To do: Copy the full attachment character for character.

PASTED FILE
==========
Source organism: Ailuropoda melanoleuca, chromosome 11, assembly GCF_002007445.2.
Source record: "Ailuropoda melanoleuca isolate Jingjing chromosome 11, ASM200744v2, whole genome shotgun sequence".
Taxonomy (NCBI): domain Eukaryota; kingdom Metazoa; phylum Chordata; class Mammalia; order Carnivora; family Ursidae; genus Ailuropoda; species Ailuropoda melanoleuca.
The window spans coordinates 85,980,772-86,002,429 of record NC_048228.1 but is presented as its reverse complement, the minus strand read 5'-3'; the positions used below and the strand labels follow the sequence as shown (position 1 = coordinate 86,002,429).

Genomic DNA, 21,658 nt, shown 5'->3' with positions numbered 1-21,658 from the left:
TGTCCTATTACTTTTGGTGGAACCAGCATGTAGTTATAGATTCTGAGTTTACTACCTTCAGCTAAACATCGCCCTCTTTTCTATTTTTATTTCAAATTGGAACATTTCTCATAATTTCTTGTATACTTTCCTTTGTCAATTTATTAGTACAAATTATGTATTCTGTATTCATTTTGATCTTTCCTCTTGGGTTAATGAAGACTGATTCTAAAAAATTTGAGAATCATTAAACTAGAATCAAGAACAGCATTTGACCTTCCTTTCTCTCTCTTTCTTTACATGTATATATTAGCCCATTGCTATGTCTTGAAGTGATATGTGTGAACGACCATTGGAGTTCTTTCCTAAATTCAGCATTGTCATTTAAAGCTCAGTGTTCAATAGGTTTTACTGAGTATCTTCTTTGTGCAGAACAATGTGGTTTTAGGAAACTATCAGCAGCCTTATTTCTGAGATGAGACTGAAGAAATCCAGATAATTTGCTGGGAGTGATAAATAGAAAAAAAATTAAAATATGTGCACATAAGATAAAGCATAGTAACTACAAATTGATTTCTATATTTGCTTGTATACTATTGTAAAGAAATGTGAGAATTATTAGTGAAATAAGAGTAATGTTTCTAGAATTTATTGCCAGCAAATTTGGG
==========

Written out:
Source organism: Ailuropoda melanoleuca, chromosome 11, assembly GCF_002007445.2.
Source record: "Ailuropoda melanoleuca isolate Jingjing chromosome 11, ASM200744v2, whole genome shotgun sequence".
Taxonomy (NCBI): domain Eukaryota; kingdom Metazoa; phylum Chordata; class Mammalia; order Carnivora; family Ursidae; genus Ailuropoda; species Ailuropoda melanoleuca.
The window spans coordinates 85,980,772-86,002,429 of record NC_048228.1 but is presented as its reverse complement, the minus strand read 5'-3'; the positions used below and the strand labels follow the sequence as shown (position 1 = coordinate 86,002,429).

Genomic DNA, 21,658 nt, shown 5'->3' with positions numbered 1-21,658 from the left:
TGTCCTATTACTTTTGGTGGAACCAGCATGTAGTTATAGATTCTGAGTTTACTACCTTCAGCTAAACATCGCCCTCTTTTCTATTTTTATTTCAAATTGGAACATTTCTCATAATTTCTTGTATACTTTCCTTTGTCAATTTATTAGTACAAATTATGTATTCTGTATTCATTTTGATCTTTCCTCTTGGGTTAATGAAGACTGATTCTAAAAAATTTGAGAATCATTAAACTAGAATCAAGAACAGCATTTGACCTTCCTTTCTCTCTCTTTCTTTACATGTATATATTAGCCCATTGCTATGTCTTGAAGTGATATGTGTGAACGACCATTGGAGTTCTTTCCTAAATTCAGCATTGTCATTTAAAGCTCAGTGTTCAATAGGTTTTACTGAGTATCTTCTTTGTGCAGAACAATGTGGTTTTAGGAAACTATCAGCAGCCTTATTTCTGAGATGAGACTGAAGAAATCCAGATAATTTGCTGGGAGTGATAAATAGAAAAAAAATTAAAATATGTGCACATAAGATAAAGCATAGTAACTACAAATTGATTTCTATATTTGCTTGTATACTATTGTAAAGAAATGTGAGAATTATTAGTGAAATAAGAGTAATGTTTCTAGAATTTATTGCCAGCAAATTTGGG